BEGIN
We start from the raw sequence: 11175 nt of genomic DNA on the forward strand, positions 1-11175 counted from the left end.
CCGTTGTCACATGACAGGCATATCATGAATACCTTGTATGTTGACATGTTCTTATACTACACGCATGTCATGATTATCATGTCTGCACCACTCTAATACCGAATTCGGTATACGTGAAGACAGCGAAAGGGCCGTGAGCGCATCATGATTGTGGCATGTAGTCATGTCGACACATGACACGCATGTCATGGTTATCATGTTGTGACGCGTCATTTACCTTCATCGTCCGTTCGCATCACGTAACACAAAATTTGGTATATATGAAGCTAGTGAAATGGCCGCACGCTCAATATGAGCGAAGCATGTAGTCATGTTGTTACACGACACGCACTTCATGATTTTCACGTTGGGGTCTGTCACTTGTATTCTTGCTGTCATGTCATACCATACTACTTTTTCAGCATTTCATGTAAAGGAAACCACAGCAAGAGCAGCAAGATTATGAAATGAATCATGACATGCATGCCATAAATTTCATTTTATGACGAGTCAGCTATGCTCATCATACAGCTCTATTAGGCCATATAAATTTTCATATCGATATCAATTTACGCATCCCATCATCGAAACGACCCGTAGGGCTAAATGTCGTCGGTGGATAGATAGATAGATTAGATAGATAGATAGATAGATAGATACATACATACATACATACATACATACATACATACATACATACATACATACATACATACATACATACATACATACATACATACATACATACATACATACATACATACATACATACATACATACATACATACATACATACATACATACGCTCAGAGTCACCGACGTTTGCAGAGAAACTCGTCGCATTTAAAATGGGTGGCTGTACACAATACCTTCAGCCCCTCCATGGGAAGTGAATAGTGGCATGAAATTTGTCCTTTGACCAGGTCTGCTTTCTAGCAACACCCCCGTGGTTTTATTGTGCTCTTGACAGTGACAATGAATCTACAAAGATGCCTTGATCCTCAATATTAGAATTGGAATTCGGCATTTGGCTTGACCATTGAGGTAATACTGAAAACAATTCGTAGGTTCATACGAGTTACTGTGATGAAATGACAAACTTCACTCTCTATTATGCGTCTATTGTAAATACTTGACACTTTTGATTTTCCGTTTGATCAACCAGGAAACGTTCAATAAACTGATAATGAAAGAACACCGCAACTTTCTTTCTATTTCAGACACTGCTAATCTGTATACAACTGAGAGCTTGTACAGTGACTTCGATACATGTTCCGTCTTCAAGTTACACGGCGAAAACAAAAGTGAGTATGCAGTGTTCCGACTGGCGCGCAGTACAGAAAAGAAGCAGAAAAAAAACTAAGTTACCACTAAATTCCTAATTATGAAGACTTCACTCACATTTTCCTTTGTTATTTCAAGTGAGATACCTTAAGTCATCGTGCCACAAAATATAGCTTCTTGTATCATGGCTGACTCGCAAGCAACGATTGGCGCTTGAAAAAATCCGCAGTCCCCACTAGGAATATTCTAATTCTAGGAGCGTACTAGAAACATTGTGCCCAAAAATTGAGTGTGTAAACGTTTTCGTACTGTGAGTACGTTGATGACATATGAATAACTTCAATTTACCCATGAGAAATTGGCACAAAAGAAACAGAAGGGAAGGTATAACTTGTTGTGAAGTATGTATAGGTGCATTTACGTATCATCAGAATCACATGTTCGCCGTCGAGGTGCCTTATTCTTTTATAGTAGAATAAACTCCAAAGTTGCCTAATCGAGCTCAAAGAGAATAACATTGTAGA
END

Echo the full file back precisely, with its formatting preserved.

We start from the raw sequence: 11175 nt of genomic DNA on the forward strand, positions 1-11175 counted from the left end.
CCGTTGTCACATGACAGGCATATCATGAATACCTTGTATGTTGACATGTTCTTATACTACACGCATGTCATGATTATCATGTCTGCACCACTCTAATACCGAATTCGGTATACGTGAAGACAGCGAAAGGGCCGTGAGCGCATCATGATTGTGGCATGTAGTCATGTCGACACATGACACGCATGTCATGGTTATCATGTTGTGACGCGTCATTTACCTTCATCGTCCGTTCGCATCACGTAACACAAAATTTGGTATATATGAAGCTAGTGAAATGGCCGCACGCTCAATATGAGCGAAGCATGTAGTCATGTTGTTACACGACACGCACTTCATGATTTTCACGTTGGGGTCTGTCACTTGTATTCTTGCTGTCATGTCATACCATACTACTTTTTCAGCATTTCATGTAAAGGAAACCACAGCAAGAGCAGCAAGATTATGAAATGAATCATGACATGCATGCCATAAATTTCATTTTATGACGAGTCAGCTATGCTCATCATACAGCTCTATTAGGCCATATAAATTTTCATATCGATATCAATTTACGCATCCCATCATCGAAACGACCCGTAGGGCTAAATGTCGTCGGTGGATAGATAGATAGATTAGATAGATAGATAGATAGATAGATACATACATACATACATACATACATACATACATACATACATACATACATACATACATACATACATACATACATACATACATACATACATACATACATACATACATACATACATACATACATACATACATACATACATACATACATACGCTCAGAGTCACCGACGTTTGCAGAGAAACTCGTCGCATTTAAAATGGGTGGCTGTACACAATACCTTCAGCCCCTCCATGGGAAGTGAATAGTGGCATGAAATTTGTCCTTTGACCAGGTCTGCTTTCTAGCAACACCCCCGTGGTTTTATTGTGCTCTTGACAGTGACAATGAATCTACAAAGATGCCTTGATCCTCAATATTAGAATTGGAATTCGGCATTTGGCTTGACCATTGAGGTAATACTGAAAACAATTCGTAGGTTCATACGAGTTACTGTGATGAAATGACAAACTTCACTCTCTATTATGCGTCTATTGTAAATACTTGACACTTTTGATTTTCCGTTTGATCAACCAGGAAACGTTCAATAAACTGATAATGAAAGAACACCGCAACTTTCTTTCTATTTCAGACACTGCTAATCTGTATACAACTGAGAGCTTGTACAGTGACTTCGATACATGTTCCGTCTTCAAGTTACACGGCGAAAACAAAAGTGAGTATGCAGTGTTCCGACTGGCGCGCAGTACAGAAAAGAAGCAGAAAAAAAACTAAGTTACCACTAAATTCCTAATTATGAAGACTTCACTCACATTTTCCTTTGTTATTTCAAGTGAGATACCTTAAGTCATCGTGCCACAAAATATAGCTTCTTGTATCATGGCTGACTCGCAAGCAACGATTGGCGCTTGAAAAAATCCGCAGTCCCCACTAGGAATATTCTAATTCTAGGAGCGTACTAGAAACATTGTGCCCAAAAATTGAGTGTGTAAACGTTTTCGTACTGTGAGTACGTTGATGACATATGAATAACTTCAATTTACCCATGAGAAATTGGCACAAAAGAAACAGAAGGGAAGGTATAACTTGTTGTGAAGTATGTATAGGTGCATTTACGTATCATCAGAATCACATGTTCGCCGTCGAGGTGCCTTATTCTTTTATAGTAGAATAAACTCCAAAGTTGCCTAATCGAGCTCAAAGAGAATAACATTGTAGA